where ΔI SERS is the increase in Raman intensity with respect to its original intensity I 0, σ is the relative cross-sectional area of the nanoparticle, Q(ω) is the plasmonic enhancement from the Mie theory with ω s representing the Stokes Raman frequency, α is the particle radius, and h represents the separation between the particle center and the surface of the graphene sheet. From Eq. 2, we can easily deduce that the Raman enhancement scales with the cross section of the metallic nanostructures, with the fourth power of the Mie enhancement, and inversely with the tenth power of the distance between the graphene and nanoparticle center. Therefore, the Raman scattering enhancement with increasing particle size (as shown in Fig. 5) can be mainly ascribed to the plasmonic absorption profile Q(ω) of the nanoparticle. The shapes of the particles vary with different initial thicknesses of the Au film, although majority of Au nanostructures can be treated as spheres or triangle prisms. Experiments of the absorption spectra have shown that the plasmonic resonance positions for the ordered Au nanostructures with various size ranges from 100 to 140 nm lie around the excitation laser wavelength (514 nm, dotted line in Fig. 4); therefore, the incident laser beam excites the Au LSPs which will form a strong localized electromagnetic field around the nanostructures. As the graphene sheet is in close vicinity of the Au nanostructures, the electric field will penetrate into the graphene sheet, and an enhanced electromagnetic field will be formed on the graphene surface, although the antiparallel image dipole will form and reduce the local electric field around the Au nanostructures [12]. Ultimately, the Q(ω) in Eq. 2 will be significantly improved, and the SERS signal is greatly enhanced. Moreover, the enhancement factor of the G and 2D peaks gradually increases with the size of the Au nanostructures, as shown in Fig. 5, which can be interpreted as follows: The corresponding wavelengths of the G and 2D peaks of graphene are consistent with those of the Au LSP resonances (see Fig. 4). Therefore, the enhanced local electromagnetic field induced by Au LSPs contributes to the improved Raman signal. On the other hand, with increasing average radius of the ordered Au nanostructures, ΔI SERS will be distinctly increased which can be simply estimated from Eq. 2.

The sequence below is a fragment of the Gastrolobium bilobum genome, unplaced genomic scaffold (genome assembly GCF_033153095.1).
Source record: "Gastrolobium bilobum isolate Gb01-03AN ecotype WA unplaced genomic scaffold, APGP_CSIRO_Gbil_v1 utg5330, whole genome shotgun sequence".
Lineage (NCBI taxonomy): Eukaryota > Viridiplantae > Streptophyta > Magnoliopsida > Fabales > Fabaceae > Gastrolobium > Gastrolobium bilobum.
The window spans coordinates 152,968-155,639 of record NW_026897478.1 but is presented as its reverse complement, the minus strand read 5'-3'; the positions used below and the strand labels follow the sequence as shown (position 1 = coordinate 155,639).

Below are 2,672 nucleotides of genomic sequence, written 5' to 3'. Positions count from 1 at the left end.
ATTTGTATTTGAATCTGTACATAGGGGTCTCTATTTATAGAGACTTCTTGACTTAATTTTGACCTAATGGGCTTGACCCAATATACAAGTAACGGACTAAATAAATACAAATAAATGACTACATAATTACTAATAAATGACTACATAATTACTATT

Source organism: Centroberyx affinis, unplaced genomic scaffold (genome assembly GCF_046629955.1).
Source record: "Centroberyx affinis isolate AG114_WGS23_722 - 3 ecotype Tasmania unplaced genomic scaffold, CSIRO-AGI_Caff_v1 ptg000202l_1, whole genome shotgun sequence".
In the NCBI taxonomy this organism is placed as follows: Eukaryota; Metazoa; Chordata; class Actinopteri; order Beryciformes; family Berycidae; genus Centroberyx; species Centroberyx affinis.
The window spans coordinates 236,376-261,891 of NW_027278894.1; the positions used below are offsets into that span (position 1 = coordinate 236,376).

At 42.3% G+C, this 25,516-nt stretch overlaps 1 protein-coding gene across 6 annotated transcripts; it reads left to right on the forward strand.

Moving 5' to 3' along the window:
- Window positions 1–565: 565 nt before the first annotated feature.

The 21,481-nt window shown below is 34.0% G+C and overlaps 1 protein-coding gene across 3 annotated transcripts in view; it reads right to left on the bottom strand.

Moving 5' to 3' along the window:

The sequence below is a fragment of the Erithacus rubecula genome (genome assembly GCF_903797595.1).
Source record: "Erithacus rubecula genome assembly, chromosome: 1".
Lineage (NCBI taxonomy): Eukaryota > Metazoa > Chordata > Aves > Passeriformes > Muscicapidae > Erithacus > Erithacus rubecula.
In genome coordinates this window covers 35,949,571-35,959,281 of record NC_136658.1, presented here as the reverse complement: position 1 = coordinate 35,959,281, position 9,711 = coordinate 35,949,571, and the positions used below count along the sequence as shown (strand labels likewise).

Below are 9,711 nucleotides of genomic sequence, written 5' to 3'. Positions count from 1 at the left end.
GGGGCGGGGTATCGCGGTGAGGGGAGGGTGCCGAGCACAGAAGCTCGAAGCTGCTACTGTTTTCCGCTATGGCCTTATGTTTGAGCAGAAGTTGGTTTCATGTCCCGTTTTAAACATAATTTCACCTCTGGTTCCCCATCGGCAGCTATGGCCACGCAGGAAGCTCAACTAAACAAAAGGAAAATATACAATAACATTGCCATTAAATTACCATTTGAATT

Now we turn towards the nature of the chemical interaction between the ordered Au nanostructures and graphene, which is another physical mechanism for the SERS especially for the graphene-nanoparticle hybrid system [3, 19]. From the Raman spectrum, we find that the G peak position spectrally shifts from 1350 to 1360 cm−1 for graphene that was transferred on the surface of the ordered Au nanostructures while the 2D peak position almost remains constant. It has been reported that the G peak of graphene is blueshifted for both electron and hole doping, while the 2D peak is redshifted for electron doping and blueshifted for hole doping [18, 21]. In this case, graphene is in direct contact with the ordered Au nanostructures, and the work function of Au (5.0 eV) is nearly the same with that of graphene (4.8 eV). Considering that there are huge amounts of electrons for the Au nanostructures, electron transfer from Au to graphene will occur, leading to an electron doping for graphene; thus, the G peak is blueshifted and the 2D peak is slightly redshifted. On the other hand, we deduce that graphene is under compressive strain when it is directly transferred on top of Au as some ridges appear on the surface of graphene (clearly in Fig. 3); hence, both the G and 2D peaks exhibit a blueshift trend [21]. As a result, both strain and doping effects lead to a slight blueshift for the G peak and negligible shift for the 2D peak position. However, we consider that charge transfer is not the dominant mechanism for the enhanced Raman intensity since the Raman intensity is increased with the size of Au nanostructures and the charge transfer effect should be independent on the Au size.